Consolidated B-24C Liberator

Last revised August 8, 1999






The B-24C was the production breakdown aircraft used to finalize the production line for mass production of a fully-combat capable Liberator. Serials were 40-2378/2386, which had originally been allocated to a B-24A production lot.

The B-24C incorporated changes which had been first tried out on the XB-24B plus changes that had been recommended as a result of combat experience in Europe with the Liberator I and II of the RAF. These changes included the turbosupercharged Pratt & Whitney R-1830-41 engines and self-sealing tanks that had first been tested on the XB-24B. The turbosupercharged engines were capable of maintaining a rating of 1200 hp to altitudes above 20,000 feet, increasing the top speed to more than 300 mph. With the turbosupercharged engines, the engine cowlings took on a distinctly oval cross section when viewed from the front, a feature which remained with all future Liberators. In addition, the B-24C incorporated the three-foot-longer nose that had been introduced on the RAF Liberator II. The B-24C also introduced a twin-gun Martin Model 250CE-3 power-operated turret on the upper fuselage immediately behind the cockpit (the turret on the LB-30 for the RAF was on the upper fuselage aft of the wing). An interrupter switch was provided to prevent the gunner from accidentally firing into the vertical tail surfaces of the aircraft. A twin-gun Consolidated-designed A-6 power turret was mounted in the tail position, with a total of 825 rounds provided. A single 0.50-inch machine gun was mounted in the nose. Another 0.50-inch machine gun was installed on a flexible mount firing from the "tunnel" position underneath the rear fuselage facing aft. A 0.50-inch machine gun was mounted at each waist position. The total armament of the B-24C was eight 0.50-inch machine guns. The B-24C reverted to Hamilton Standard propellers, as did all subsequent Liberators.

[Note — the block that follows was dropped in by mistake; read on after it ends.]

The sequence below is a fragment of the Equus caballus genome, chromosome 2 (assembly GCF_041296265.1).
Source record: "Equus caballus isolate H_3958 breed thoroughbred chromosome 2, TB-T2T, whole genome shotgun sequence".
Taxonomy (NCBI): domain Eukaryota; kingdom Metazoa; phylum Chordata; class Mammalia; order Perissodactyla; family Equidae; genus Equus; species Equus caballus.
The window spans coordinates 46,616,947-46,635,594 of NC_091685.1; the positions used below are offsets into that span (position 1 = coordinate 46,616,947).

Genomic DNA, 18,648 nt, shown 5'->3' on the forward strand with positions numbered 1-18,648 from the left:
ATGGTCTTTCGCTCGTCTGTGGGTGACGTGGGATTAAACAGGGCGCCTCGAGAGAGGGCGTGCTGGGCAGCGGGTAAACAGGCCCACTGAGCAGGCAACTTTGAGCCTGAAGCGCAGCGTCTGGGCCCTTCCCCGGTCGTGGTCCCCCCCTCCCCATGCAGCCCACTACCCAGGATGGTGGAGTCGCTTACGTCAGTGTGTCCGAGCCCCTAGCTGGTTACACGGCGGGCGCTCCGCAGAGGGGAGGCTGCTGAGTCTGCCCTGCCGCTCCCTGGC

The nine B-24Cs were delivered to the USAAF at the end of 1941. No B-24Cs were to see combat, all nine planes being used for crew training and various tests. They were later redesignated RB-24C, where the R stood for "restricted from combat use".

The B-24C was immediately followed off the line by the B-24D, the first fully combat-capable version.

Sources:

  1. Famous Bombers of the Second World War, William Green, Doubleday, 1959.

  2. Liberator: America's Global Bomber, Alwyn T. Lloyd, Pictorial Histories Publishing Co, Inc, 1993.

  3. B-24 Liberator in Action, Larry Davis, Squadron/Signal Publications Inc, 1987.

  4. General Dynamics Aircraft and Their Predecsssors, John Wegg, Naval Institute Press, 1990.

  5. Consolidated B-24D-M Liberator IN USAAF-RAF-RAAF-MLD-IAF-CzechAF and CNAF Service, Ernest R. McDowell, Arco, 1970.

  6. United States Military Aircraft Since 1909, Gordon Swanborough and Peter M. Bowers, Smithsonian, 1989.

  7. American Combat Planes, 3rd Enlarged Edition, Ray Wagner, Doubleday, 1982.

  8. Jane's American Fighting Aircraft of the 20th Century, Michael J.H. Taylor, Mallard Press.